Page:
Let's all make sure that it's filled with CREATIVITY!
Because, that can often be a happy safe haven when life throws
boulders in your path! (I'm talking from experience!)
With that in mind, The WireWorkers Guild (or, Wire Therapy Guild!)
will try and continue to inspire and trigger your fingers to pick up those
pliers and twiddle those wires! So, here's a quick New Year project
to dust off any creative rust that's been settling ...
ANKH PENDANT Tutorial
I've always loved and been fascinated by Egyptian art, their architecture,
jewellery, culture ... so, I've picked the ANKH, (a cross with a handle,
pronounced: "ank"), which was the Egyptian hieroglyphic character
known as LIFE!
It just seemed apt for the beginning of the New Year!
I'm hoping that this tutorial will trigger your own creativity to design
your own one-off piece. If you love wire 'weaving', this could be right up
your avenue ... if you like, 'wrapping', put some stones on it ... if you
love 'embellishing', well, GO for it! Here's your starting point:
(1) I used approximately 12" (30cm) of 1.25mm copper wire however,
1mm and 0.8mm wire will also be O.K. for slightly smaller pendants.
Once you've cut your length, place your flat nosed pliers at the
centre of the wire and bend each wire upwards, leaving a space
of approximately 1/2"(1.5cm) for the base.
Next, place the tips of your chain nosed pliers about 1" from the base
and bend the wires out (90 degrees) on each side (as shown above).
each side until they cross over, leaving about 1/2" (1.5cm) on each
side of the base stem.
(3) Place your flat nosed pliers on each side of the projecting wires
and fold back 90 degrees, bringing each wire in towards each other.
(4) Cut about 4" (10cm) of 0.4mm wire and bind around the centre
to secure (don't worry too much about the mess, as you will later
cover it with a focal bead or stone!).
(5) Place a circular mandrel, such as a chunky felt pen, or a ring
stick and wrap the wires around to form a large loop at the top,
crossing the excess wires over on each side.
(6) Find the centre of your unit and bend both wires up at 90 degrees.
Next, trim ONE of the wires down with your cutters, leaving just enough to
form a loop that hooks and secures around the projecting wire at the top of
(7) You don't have to make your bail in this way ... you could just
use your round nosed pliers to create a double link ... HOWEVER, I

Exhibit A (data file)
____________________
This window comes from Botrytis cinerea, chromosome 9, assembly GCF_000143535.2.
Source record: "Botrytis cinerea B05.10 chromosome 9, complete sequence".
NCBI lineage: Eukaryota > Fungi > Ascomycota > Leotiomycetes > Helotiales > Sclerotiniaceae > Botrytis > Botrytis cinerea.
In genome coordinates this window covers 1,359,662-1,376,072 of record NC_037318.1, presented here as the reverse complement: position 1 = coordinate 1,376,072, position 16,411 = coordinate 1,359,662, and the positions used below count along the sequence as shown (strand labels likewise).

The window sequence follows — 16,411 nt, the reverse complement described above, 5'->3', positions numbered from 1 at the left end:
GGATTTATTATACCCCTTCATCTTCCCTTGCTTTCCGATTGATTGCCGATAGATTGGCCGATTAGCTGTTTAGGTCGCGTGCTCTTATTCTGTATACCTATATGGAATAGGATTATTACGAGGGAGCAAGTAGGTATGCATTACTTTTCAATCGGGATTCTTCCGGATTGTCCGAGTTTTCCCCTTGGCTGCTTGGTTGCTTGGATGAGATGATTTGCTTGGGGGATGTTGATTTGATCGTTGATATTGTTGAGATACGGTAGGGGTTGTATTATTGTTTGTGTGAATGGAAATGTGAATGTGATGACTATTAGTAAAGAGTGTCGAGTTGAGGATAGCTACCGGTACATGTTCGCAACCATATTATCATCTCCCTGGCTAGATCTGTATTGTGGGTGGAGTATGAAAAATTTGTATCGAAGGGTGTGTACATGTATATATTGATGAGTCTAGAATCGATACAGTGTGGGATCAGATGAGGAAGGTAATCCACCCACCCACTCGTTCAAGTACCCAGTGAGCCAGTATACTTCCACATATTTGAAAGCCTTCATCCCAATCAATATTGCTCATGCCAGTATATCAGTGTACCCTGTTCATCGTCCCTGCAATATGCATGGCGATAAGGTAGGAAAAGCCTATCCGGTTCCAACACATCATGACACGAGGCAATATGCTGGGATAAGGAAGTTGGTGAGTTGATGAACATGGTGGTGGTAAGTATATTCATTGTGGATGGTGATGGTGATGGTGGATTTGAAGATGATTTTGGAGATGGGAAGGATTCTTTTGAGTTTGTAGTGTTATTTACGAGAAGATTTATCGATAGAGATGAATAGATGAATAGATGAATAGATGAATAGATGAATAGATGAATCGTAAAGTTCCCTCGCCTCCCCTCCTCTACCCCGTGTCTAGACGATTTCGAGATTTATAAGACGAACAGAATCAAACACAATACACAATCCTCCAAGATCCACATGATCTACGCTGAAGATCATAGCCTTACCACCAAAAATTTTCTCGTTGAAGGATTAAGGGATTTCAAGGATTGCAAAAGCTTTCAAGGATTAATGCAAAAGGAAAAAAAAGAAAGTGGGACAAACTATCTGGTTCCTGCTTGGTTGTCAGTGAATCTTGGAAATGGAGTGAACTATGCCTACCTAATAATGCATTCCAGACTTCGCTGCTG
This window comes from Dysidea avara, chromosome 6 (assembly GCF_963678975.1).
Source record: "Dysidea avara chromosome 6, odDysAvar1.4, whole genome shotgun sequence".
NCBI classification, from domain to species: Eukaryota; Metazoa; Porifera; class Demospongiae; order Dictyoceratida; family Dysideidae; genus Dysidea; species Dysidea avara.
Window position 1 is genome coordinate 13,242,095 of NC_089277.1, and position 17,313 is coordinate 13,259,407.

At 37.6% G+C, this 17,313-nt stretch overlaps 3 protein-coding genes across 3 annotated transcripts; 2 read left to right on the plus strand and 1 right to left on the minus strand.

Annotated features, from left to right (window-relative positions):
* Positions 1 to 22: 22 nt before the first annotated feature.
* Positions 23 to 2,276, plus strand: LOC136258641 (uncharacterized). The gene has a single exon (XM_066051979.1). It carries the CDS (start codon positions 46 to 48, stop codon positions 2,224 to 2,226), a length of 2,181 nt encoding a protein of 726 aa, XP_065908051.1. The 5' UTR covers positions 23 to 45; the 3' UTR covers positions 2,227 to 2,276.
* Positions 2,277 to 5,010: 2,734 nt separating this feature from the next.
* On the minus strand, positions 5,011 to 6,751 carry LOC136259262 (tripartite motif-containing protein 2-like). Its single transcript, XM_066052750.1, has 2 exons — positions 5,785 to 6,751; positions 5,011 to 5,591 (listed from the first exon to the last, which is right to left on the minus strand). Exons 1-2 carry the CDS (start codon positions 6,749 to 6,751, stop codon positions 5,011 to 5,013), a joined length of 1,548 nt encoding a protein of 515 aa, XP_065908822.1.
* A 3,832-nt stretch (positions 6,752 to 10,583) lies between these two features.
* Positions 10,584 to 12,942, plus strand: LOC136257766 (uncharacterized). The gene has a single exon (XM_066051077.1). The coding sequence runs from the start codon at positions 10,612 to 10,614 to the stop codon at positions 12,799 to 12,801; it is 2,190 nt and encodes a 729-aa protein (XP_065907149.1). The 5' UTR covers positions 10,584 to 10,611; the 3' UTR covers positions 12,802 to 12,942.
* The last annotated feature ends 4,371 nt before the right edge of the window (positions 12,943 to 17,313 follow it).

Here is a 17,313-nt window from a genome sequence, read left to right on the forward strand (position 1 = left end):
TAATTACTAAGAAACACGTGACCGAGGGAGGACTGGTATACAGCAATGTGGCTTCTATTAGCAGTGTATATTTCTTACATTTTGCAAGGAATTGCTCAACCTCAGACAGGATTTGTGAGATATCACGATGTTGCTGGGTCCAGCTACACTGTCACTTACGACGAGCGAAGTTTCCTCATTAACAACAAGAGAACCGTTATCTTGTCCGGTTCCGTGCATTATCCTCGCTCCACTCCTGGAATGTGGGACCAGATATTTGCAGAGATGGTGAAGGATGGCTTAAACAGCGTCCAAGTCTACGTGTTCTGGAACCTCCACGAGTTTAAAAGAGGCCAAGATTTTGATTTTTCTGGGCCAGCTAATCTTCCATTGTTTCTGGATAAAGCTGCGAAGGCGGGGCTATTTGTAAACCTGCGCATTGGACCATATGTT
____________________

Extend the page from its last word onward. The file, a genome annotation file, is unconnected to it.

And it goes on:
have used my Whammer hammer to flatten and spread the projecting
(8) And then, to form the bail at the top of the pendant, place your round
nosed pliers (or, bail maker's) on the hammered wire and form the top
(9) To cover the wrapped wire centre part of the pendant,
cut about 8" (20cm) of 0.4mm wire and attach a semi precious
chip or a bead into the binding (from step 4) and secure. Next,
wrap the rest of the projecting wire around the stone or bead to
create the illusion of a mount setting. * Optional: I also, flattened
and textured my wire with my Whammer on a steel block.
And there you have it! A very simple, wire Ankh pendant,
which you can attach to a beaded necklace, chain, cord,
ribbon, or key ring ...
However, don't let your imagination STOP there! How
about a choker necklace version?
Or, create it in silver wire with a bit of weaving and coiling?
Also, gold wire is perfect for anything Egyptian ...
(and maybe, add a few tiny seed beads from your stash?).
And if you're using copper (or, sterling silver), you can
patinate (or antique) the textured surface by boiling an egg,
cutting it up in quarters and placing it and your pendant
in a sealed container for about 10 minutes, allowing the
natural hydrogen sulphide released during its cooling to
darken the surface.
When finished - I usually give my dog, the boiled egg pieces as a special treat!
You can then buff up the surface of the wire with fine sandpaper,
leaving the darker patina in the recesses. For this version, I also
glued a cabochon stone to the central wire spiral and binding, to
add a little extra detail!
Well, now it's up to you to have a go!
I hope there's enough 'food for thought' or 'wire for your wavelength'
to have a crack at the ancient Ankh pendant design!
Haaaaapy Wireworking in 2016!